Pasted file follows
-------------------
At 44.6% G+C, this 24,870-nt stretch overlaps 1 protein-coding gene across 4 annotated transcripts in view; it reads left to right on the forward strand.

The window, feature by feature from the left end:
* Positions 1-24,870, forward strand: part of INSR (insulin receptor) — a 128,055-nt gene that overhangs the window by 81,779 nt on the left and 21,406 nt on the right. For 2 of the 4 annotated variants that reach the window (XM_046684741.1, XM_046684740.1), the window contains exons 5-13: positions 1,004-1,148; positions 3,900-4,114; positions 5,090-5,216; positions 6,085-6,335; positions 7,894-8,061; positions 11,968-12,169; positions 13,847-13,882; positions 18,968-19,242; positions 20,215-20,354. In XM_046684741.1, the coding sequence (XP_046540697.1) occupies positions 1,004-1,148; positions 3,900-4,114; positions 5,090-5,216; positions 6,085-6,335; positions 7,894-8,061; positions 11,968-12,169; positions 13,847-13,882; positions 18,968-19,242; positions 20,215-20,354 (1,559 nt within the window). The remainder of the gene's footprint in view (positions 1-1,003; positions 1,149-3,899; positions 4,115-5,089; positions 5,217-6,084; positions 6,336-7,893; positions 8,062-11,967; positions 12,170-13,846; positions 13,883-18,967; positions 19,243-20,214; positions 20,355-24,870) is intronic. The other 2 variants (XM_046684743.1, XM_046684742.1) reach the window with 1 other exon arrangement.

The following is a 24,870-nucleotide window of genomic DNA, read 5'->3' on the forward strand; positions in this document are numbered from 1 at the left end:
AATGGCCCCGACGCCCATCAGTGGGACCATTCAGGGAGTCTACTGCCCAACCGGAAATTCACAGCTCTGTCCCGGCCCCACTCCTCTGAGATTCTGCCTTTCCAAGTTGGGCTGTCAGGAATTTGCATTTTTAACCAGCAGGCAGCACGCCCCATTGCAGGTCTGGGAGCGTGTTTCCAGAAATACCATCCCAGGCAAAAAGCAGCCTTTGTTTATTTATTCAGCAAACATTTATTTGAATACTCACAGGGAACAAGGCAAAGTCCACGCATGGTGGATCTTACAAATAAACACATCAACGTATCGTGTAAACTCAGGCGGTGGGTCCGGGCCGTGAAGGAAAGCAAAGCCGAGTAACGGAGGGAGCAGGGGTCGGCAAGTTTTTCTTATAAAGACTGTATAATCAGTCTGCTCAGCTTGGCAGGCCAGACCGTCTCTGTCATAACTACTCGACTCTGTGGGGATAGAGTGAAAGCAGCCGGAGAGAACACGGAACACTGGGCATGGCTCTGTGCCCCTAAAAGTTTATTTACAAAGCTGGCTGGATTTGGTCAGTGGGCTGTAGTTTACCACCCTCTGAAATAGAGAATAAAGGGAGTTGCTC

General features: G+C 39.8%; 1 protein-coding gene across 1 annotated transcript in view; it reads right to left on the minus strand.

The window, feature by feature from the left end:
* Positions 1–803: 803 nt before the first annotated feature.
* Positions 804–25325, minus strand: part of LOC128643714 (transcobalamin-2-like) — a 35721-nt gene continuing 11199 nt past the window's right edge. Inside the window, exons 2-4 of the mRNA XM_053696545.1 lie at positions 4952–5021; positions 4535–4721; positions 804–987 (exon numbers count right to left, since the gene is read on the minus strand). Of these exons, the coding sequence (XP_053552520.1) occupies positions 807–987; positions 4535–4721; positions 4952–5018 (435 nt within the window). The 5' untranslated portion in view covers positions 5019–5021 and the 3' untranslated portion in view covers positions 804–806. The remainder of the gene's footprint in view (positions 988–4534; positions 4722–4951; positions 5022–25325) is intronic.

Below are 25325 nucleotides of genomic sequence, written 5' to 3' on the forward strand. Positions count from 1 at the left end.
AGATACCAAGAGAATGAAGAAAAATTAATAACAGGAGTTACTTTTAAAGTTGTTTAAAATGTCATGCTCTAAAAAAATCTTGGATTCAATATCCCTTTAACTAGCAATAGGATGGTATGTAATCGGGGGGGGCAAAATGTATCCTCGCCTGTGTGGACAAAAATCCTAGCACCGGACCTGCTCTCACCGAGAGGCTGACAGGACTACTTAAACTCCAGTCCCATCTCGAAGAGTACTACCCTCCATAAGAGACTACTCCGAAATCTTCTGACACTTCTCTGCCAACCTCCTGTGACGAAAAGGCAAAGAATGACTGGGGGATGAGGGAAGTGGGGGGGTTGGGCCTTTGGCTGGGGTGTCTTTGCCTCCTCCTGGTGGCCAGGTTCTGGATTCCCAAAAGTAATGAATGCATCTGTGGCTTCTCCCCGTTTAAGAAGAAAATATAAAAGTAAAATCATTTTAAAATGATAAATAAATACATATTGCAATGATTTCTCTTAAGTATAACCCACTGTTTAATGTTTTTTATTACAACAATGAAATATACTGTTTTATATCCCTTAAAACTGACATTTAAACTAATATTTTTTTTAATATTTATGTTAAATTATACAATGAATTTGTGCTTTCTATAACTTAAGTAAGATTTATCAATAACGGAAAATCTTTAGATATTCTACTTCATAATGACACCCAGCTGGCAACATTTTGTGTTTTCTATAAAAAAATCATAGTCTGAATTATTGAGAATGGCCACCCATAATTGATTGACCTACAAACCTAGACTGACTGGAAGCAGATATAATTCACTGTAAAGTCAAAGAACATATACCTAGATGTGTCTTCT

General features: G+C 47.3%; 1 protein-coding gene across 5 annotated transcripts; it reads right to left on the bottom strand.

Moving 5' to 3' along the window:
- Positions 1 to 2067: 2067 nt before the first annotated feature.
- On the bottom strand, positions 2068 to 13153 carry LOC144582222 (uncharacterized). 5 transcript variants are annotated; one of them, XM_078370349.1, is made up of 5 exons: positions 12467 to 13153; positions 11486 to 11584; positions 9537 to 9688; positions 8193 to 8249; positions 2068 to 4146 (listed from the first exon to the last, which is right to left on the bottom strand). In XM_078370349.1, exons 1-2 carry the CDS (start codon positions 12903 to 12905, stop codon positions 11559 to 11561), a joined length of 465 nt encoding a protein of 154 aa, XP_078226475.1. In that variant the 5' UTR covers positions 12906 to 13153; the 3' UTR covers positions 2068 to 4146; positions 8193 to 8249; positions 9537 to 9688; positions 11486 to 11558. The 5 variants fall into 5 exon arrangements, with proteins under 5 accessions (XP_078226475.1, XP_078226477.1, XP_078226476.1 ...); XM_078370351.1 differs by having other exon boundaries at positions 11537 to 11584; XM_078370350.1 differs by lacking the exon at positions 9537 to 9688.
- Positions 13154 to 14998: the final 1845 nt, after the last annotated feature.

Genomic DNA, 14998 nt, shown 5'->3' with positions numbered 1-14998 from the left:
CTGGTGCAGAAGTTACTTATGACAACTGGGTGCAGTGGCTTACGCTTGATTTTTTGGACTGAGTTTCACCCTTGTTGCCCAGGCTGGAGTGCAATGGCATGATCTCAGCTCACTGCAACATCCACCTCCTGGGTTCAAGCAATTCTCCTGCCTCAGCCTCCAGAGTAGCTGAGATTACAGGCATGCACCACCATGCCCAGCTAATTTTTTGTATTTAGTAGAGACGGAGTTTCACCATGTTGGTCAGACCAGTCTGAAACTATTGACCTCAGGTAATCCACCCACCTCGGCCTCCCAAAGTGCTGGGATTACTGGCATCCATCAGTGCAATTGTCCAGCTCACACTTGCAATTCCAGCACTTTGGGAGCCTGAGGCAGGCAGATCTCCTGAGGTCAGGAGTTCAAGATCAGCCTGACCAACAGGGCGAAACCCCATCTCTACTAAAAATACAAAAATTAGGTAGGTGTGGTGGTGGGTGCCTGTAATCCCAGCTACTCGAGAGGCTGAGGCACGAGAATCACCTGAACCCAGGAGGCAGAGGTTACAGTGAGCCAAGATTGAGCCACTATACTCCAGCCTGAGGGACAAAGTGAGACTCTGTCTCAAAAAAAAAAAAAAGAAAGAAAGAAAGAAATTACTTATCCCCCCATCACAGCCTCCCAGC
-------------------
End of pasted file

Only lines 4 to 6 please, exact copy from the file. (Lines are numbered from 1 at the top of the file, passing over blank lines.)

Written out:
The following is a 24,870-nucleotide window of genomic DNA, read 5'->3' on the forward strand; positions in this document are numbered from 1 at the left end:
AATGGCCCCGACGCCCATCAGTGGGACCATTCAGGGAGTCTACTGCCCAACCGGAAATTCACAGCTCTGTCCCGGCCCCACTCCTCTGAGATTCTGCCTTTCCAAGTTGGGCTGTCAGGAATTTGCATTTTTAACCAGCAGGCAGCACGCCCCATTGCAGGTCTGGGAGCGTGTTTCCAGAAATACCATCCCAGGCAAAAAGCAGCCTTTGTTTATTTATTCAGCAAACATTTATTTGAATACTCACAGGGAACAAGGCAAAGTCCACGCATGGTGGATCTTACAAATAAACACATCAACGTATCGTGTAAACTCAGGCGGTGGGTCCGGGCCGTGAAGGAAAGCAAAGCCGAGTAACGGAGGGAGCAGGGGTCGGCAAGTTTTTCTTATAAAGACTGTATAATCAGTCTGCTCAGCTTGGCAGGCCAGACCGTCTCTGTCATAACTACTCGACTCTGTGGGGATAGAGTGAAAGCAGCCGGAGAGAACACGGAACACTGGGCATGGCTCTGTGCCCCTAAAAGTTTATTTACAAAGCTGGCTGGATTTGGTCAGTGGGCTGTAGTTTACCACCCTCTGAAATAGAGAATAAAGGGAGTTGCTC

General features: G+C 39.8%; 1 protein-coding gene across 1 annotated transcript in view; it reads right to left on the minus strand.